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. Last Updated: 07/27/2016

Study: Russia Is World's No. 3 Software Pirate

Russia had the third-highest software piracy rate in the world in 2002, costing software companies nearly half a billion dollars in lost retail sales, according to a study released Tuesday by the U.S. Business Software Alliance.

Top Software Pirates*
*Percentage of total software that is pirated.
Source: Business Software Alliance

BSA's annual Global Software Piracy Study found that Russia's piracy rate, contrary to government claims, actually rose last year to 89 percent, the same as in Indonesia and Ukraine and just a few points below world leader Vietnam at 95 percent and No. 2 China at 92 percent.

The report, which annually surveys piracy trends in more than 100 nations, said the global piracy rate dropped to 39 percent last year from 40 percent in 2001 and 49 percent in 1994, when the first study was done. The decline reversed a two-year upsurge brought about by the availability of illegal copies online, mainly due to higher software prices, according to the study.

In dollar terms, the report said piracy cost the industry only slightly more last year than in 1994, when losses were estimated to be $12.4 billion. Of the estimated $13.08 billion in piracy costs to the industry in 2002, the most damage was done in China and the United States -- $2.4 billion and $2 billion, respectively.

At 21 percent, the United States has the lowest piracy rate in the world.

In the nine years the study has been conducted, Russia's piracy rate has declined only 6 percent, and together with Ukraine, Russia now has the highest rate in Eastern Europe.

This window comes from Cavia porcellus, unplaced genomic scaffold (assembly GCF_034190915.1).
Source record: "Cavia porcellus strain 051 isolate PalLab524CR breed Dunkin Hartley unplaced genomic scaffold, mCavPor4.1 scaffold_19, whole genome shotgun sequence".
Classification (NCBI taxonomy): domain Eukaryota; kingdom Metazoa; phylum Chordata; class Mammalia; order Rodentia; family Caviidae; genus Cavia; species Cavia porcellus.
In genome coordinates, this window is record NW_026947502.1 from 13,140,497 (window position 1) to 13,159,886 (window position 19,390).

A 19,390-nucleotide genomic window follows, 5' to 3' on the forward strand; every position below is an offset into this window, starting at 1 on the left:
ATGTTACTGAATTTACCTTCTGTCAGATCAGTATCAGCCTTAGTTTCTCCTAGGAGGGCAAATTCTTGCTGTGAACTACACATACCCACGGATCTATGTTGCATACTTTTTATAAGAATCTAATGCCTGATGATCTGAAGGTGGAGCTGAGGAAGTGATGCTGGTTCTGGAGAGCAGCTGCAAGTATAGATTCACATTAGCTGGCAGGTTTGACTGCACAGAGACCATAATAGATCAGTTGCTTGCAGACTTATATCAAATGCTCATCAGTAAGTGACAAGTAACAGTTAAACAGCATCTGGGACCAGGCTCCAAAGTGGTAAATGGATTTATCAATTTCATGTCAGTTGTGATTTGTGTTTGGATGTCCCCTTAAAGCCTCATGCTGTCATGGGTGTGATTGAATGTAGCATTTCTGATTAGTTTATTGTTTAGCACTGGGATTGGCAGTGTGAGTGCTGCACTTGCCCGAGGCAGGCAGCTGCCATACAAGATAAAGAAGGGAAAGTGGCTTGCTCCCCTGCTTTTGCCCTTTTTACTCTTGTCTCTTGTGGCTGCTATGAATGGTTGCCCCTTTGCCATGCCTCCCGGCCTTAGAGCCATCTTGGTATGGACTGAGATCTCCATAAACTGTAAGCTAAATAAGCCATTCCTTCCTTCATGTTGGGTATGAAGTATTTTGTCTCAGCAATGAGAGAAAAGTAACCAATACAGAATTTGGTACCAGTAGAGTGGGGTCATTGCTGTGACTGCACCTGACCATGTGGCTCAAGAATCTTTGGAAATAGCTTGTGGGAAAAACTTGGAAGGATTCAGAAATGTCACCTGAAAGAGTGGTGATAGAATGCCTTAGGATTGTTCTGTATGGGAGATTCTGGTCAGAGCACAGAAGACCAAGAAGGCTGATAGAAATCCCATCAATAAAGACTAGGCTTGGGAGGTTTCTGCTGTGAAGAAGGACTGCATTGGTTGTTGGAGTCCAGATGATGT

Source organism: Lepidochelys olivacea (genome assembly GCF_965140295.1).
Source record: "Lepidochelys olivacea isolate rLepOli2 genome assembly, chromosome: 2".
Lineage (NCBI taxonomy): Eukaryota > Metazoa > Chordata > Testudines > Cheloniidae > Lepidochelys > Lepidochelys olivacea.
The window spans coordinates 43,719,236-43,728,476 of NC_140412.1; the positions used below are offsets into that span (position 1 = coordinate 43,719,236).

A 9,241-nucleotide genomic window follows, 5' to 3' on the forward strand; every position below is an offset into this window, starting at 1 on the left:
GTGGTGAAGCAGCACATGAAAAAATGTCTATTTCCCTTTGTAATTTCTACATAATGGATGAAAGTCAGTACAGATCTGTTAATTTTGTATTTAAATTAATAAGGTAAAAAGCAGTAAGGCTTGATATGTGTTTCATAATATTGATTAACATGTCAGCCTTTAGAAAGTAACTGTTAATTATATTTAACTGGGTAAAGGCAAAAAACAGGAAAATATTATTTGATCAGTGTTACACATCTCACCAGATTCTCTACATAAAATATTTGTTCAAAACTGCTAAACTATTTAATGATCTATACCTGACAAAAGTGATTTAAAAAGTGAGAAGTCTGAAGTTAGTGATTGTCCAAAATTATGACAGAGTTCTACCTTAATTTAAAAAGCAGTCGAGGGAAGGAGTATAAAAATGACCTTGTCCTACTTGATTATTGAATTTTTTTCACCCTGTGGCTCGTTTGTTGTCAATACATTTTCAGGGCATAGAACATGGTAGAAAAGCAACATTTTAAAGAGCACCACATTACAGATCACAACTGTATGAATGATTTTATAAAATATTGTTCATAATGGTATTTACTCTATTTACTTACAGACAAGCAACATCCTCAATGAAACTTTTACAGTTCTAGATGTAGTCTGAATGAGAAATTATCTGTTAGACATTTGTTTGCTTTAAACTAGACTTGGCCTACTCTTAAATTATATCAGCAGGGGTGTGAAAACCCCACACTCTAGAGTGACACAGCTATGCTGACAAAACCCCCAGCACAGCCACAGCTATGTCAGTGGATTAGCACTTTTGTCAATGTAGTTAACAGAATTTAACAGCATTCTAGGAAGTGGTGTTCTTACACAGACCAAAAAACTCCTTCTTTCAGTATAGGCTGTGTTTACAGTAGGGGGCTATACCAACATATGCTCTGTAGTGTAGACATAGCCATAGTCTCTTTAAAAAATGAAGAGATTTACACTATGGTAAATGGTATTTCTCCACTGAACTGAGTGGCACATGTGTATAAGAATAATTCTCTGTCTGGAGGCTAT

In 1994, Slovenia and Bulgaria had comparable piracy rates with Russia: 96 percent and 94 percent, respectively. But Slovenia has managed to lower its rate to 59 percent, while Bulgaria is now down to 68 percent. The Czech Republic has the lowest rate in the area, 40 percent, down from 66 percent in 1994.

The $492 million in losses Russia caused the legitimate software industry in 2002 was more than four times last year's figure and roughly half of all losses in Eastern Europe, according to the report.

Russian information technology specialists polled Tuesday, however, questioned the report's numbers.

"Since there are no precise methods of measuring the piracy rate, all the figures are only estimations," said Anatoly Karachinsky, president at IBS Group, Russia's leading IT company.

"I believe that the piracy rate in Russia has been decreasing, slowly but surely, as the economic situation in the country has been improving. Nothing happened last year that could have led to a rise in the piracy rate."